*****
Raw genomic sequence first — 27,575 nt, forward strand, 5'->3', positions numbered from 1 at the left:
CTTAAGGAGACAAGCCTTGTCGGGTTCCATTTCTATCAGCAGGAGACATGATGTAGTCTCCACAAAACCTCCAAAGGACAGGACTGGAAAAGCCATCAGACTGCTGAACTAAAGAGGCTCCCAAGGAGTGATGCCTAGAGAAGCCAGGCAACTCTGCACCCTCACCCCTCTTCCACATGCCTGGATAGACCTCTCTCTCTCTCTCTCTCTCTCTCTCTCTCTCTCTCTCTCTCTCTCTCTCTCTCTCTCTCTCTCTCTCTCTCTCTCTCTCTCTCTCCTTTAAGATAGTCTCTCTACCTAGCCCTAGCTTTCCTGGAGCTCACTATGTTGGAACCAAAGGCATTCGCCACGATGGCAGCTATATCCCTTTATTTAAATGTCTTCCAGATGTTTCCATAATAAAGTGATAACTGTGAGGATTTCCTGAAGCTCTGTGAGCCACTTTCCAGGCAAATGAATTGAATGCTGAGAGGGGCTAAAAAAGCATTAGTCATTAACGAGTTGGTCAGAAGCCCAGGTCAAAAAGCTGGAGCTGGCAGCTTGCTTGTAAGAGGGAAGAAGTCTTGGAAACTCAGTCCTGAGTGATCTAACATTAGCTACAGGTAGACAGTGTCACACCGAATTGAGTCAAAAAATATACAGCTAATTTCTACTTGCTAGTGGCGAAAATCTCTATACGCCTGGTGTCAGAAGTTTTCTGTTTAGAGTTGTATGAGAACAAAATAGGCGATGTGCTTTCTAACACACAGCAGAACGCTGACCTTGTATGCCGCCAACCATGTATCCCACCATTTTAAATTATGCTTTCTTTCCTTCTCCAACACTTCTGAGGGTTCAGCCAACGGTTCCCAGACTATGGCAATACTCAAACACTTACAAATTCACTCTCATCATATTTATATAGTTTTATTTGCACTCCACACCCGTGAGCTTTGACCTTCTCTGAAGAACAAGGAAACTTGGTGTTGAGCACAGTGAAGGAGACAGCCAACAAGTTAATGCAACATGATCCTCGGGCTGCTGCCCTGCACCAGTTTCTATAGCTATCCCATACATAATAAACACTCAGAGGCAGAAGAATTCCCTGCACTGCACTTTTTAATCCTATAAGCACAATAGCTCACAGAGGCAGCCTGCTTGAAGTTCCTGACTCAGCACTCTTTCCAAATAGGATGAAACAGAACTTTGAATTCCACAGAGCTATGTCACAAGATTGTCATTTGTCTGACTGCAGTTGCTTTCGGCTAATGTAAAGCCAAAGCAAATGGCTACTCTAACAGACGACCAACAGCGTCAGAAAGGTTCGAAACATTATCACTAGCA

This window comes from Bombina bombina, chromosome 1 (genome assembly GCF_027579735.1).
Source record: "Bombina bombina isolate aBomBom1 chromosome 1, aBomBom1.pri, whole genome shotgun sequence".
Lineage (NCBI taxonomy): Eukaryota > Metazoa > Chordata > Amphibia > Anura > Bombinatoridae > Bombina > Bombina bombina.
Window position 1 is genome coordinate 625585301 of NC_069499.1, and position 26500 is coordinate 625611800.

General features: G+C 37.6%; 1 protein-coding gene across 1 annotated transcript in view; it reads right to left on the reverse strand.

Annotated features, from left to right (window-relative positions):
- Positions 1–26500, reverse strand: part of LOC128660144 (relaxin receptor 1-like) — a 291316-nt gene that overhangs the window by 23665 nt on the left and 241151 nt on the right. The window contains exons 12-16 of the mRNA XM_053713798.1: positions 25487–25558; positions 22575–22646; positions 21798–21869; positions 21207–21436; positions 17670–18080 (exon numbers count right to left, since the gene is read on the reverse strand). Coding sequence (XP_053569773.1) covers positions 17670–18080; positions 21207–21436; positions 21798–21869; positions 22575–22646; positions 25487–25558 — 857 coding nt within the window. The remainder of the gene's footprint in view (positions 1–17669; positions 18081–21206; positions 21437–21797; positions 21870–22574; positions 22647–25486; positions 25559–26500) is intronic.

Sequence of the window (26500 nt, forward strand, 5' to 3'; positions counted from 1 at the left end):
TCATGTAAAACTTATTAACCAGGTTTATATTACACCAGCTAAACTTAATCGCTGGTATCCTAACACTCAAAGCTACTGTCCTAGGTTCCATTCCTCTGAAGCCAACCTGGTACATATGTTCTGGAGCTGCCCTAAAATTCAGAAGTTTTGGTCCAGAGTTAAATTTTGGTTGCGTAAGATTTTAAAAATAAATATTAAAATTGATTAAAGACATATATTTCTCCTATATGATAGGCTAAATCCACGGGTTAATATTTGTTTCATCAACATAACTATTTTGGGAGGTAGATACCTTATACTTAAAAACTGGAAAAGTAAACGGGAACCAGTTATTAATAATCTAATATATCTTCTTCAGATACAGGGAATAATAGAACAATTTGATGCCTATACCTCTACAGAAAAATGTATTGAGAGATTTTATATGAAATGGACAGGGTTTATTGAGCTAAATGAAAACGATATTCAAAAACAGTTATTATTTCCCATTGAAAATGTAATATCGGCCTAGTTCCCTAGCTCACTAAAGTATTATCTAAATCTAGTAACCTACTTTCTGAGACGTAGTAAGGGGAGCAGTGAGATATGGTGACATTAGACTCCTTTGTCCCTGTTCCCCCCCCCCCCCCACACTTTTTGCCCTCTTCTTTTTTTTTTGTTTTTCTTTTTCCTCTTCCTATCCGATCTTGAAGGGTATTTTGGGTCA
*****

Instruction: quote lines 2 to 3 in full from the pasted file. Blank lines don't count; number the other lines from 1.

CTTAAGGAGACAAGCCTTGTCGGGTTCCATTTCTATCAGCAGGAGACATGATGTAGTCTCCACAAAACCTCCAAAGGACAGGACTGGAAAAGCCATCAGACTGCTGAACTAAAGAGGCTCCCAAGGAGTGATGCCTAGAGAAGCCAGGCAACTCTGCACCCTCACCCCTCTTCCACATGCCTGGATAGACCTCTCTCTCTCTCTCTCTCTCTCTCTCTCTCTCTCTCTCTCTCTCTCTCTCTCTCTCTCTCTCTCTCTCTCTCTCTCTCTCTCTCTCCTTTAAGATAGTCTCTCTACCTAGCCCTAGCTTTCCTGGAGCTCACTATGTTGGAACCAAAGGCATTCGCCACGATGGCAGCTATATCCCTTTATTTAAATGTCTTCCAGATGTTTCCATAATAAAGTGATAACTGTGAGGATTTCCTGAAGCTCTGTGAGCCACTTTCCAGGCAAATGAATTGAATGCTGAGAGGGGCTAAAAAAGCATTAGTCATTAACGAGTTGGTCAGAAGCCCAGGTCAAAAAGCTGGAGCTGGCAGCTTGCTTGTAAGAGGGAAGAAGTCTTGGAAACTCAGTCCTGAGTGATCTAACATTAGCTACAGGTAGACAGTGTCACACCGAATTGAGTCAAAAAATATACAGCTAATTTCTACTTGCTAGTGGCGAAAATCTCTATACGCCTGGTGTCAGAAGTTTTCTGTTTAGAGTTGTATGAGAACAAAATAGGCGATGTGCTTTCTAACACACAGCAGAACGCTGACCTTGTATGCCGCCAACCATGTATCCCACCATTTTAAATTATGCTTTCTTTCCTTCTCCAACACTTCTGAGGGTTCAGCCAACGGTTCCCAGACTATGGCAATACTCAAACACTTACAAATTCACTCTCATCATATTTATATAGTTTTATTTGCACTCCACACCCGTGAGCTTTGACCTTCTCTGAAGAACAAGGAAACTTGGTGTTGAGCACAGTGAAGGAGACAGCCAACAAGTTAATGCAACATGATCCTCGGGCTGCTGCCCTGCACCAGTTTCTATAGCTATCCCATACATAATAAACACTCAGAGGCAGAAGAATTCCCTGCACTGCACTTTTTAATCCTATAAGCACAATAGCTCACAGAGGCAGCCTGCTTGAAGTTCCTGACTCAGCACTCTTTCCAAATAGGATGAAACAGAACTTTGAATTCCACAGAGCTATGTCACAAGATTGTCATTTGTCTGACTGCAGTTGCTTTCGGCTAATGTAAAGCCAAAGCAAATGGCTACTCTAACAGACGACCAACAGCGTCAGAAAGGTTCGAAACATTATCACTAGCA

This window comes from Bombina bombina, chromosome 1 (genome assembly GCF_027579735.1).